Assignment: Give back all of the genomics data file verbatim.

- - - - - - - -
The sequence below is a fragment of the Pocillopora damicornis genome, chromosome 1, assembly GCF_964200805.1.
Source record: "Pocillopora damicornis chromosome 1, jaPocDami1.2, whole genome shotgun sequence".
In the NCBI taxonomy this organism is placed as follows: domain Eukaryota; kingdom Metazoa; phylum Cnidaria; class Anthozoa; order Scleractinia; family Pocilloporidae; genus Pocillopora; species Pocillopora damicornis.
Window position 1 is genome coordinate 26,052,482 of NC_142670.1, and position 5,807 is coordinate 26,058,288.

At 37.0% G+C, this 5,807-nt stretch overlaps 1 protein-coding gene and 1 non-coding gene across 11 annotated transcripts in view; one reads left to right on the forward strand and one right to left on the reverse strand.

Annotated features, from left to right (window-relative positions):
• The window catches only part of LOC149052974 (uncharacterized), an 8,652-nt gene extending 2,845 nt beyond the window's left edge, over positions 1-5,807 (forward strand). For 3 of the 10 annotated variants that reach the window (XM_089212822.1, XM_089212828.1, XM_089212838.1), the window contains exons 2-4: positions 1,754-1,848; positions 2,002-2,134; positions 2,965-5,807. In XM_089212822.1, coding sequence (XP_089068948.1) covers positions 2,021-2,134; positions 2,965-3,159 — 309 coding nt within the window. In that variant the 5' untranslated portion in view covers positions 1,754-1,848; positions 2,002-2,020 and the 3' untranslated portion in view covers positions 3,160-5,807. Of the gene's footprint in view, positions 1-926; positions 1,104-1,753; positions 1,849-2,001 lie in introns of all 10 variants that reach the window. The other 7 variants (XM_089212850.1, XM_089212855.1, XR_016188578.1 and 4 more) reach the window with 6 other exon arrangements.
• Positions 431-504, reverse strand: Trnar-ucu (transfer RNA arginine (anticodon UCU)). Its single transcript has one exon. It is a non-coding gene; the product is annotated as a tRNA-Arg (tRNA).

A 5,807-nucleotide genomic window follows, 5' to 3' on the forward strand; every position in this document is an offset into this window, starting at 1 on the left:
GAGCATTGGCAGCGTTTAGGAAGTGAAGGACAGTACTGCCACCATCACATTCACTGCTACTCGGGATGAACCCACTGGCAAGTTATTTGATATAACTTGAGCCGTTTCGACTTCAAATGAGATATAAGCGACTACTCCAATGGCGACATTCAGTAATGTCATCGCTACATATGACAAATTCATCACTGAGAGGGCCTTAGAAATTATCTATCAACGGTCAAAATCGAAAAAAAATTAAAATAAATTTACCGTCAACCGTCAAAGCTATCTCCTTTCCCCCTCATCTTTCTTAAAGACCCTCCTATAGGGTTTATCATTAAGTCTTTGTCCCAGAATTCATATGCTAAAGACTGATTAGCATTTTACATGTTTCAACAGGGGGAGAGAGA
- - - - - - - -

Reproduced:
The sequence below is a fragment of the Pocillopora damicornis genome, chromosome 1, assembly GCF_964200805.1.
Source record: "Pocillopora damicornis chromosome 1, jaPocDami1.2, whole genome shotgun sequence".
In the NCBI taxonomy this organism is placed as follows: domain Eukaryota; kingdom Metazoa; phylum Cnidaria; class Anthozoa; order Scleractinia; family Pocilloporidae; genus Pocillopora; species Pocillopora damicornis.
Window position 1 is genome coordinate 26,052,482 of NC_142670.1, and position 5,807 is coordinate 26,058,288.

At 37.0% G+C, this 5,807-nt stretch overlaps 1 protein-coding gene and 1 non-coding gene across 11 annotated transcripts in view; one reads left to right on the forward strand and one right to left on the reverse strand.

Annotated features, from left to right (window-relative positions):
• The window catches only part of LOC149052974 (uncharacterized), an 8,652-nt gene extending 2,845 nt beyond the window's left edge, over positions 1-5,807 (forward strand). For 3 of the 10 annotated variants that reach the window (XM_089212822.1, XM_089212828.1, XM_089212838.1), the window contains exons 2-4: positions 1,754-1,848; positions 2,002-2,134; positions 2,965-5,807. In XM_089212822.1, coding sequence (XP_089068948.1) covers positions 2,021-2,134; positions 2,965-3,159 — 309 coding nt within the window. In that variant the 5' untranslated portion in view covers positions 1,754-1,848; positions 2,002-2,020 and the 3' untranslated portion in view covers positions 3,160-5,807. Of the gene's footprint in view, positions 1-926; positions 1,104-1,753; positions 1,849-2,001 lie in introns of all 10 variants that reach the window. The other 7 variants (XM_089212850.1, XM_089212855.1, XR_016188578.1 and 4 more) reach the window with 6 other exon arrangements.
• Positions 431-504, reverse strand: Trnar-ucu (transfer RNA arginine (anticodon UCU)). Its single transcript has one exon. It is a non-coding gene; the product is annotated as a tRNA-Arg (tRNA).

A 5,807-nucleotide genomic window follows, 5' to 3' on the forward strand; every position in this document is an offset into this window, starting at 1 on the left:
GAGCATTGGCAGCGTTTAGGAAGTGAAGGACAGTACTGCCACCATCACATTCACTGCTACTCGGGATGAACCCACTGGCAAGTTATTTGATATAACTTGAGCCGTTTCGACTTCAAATGAGATATAAGCGACTACTCCAATGGCGACATTCAGTAATGTCATCGCTACATATGACAAATTCATCACTGAGAGGGCCTTAGAAATTATCTATCAACGGTCAAAATCGAAAAAAAATTAAAATAAATTTACCGTCAACCGTCAAAGCTATCTCCTTTCCCCCTCATCTTTCTTAAAGACCCTCCTATAGGGTTTATCATTAAGTCTTTGTCCCAGAATTCATATGCTAAAGACTGATTAGCATTTTACATGTTTCAACAGGGGGAGAGAGA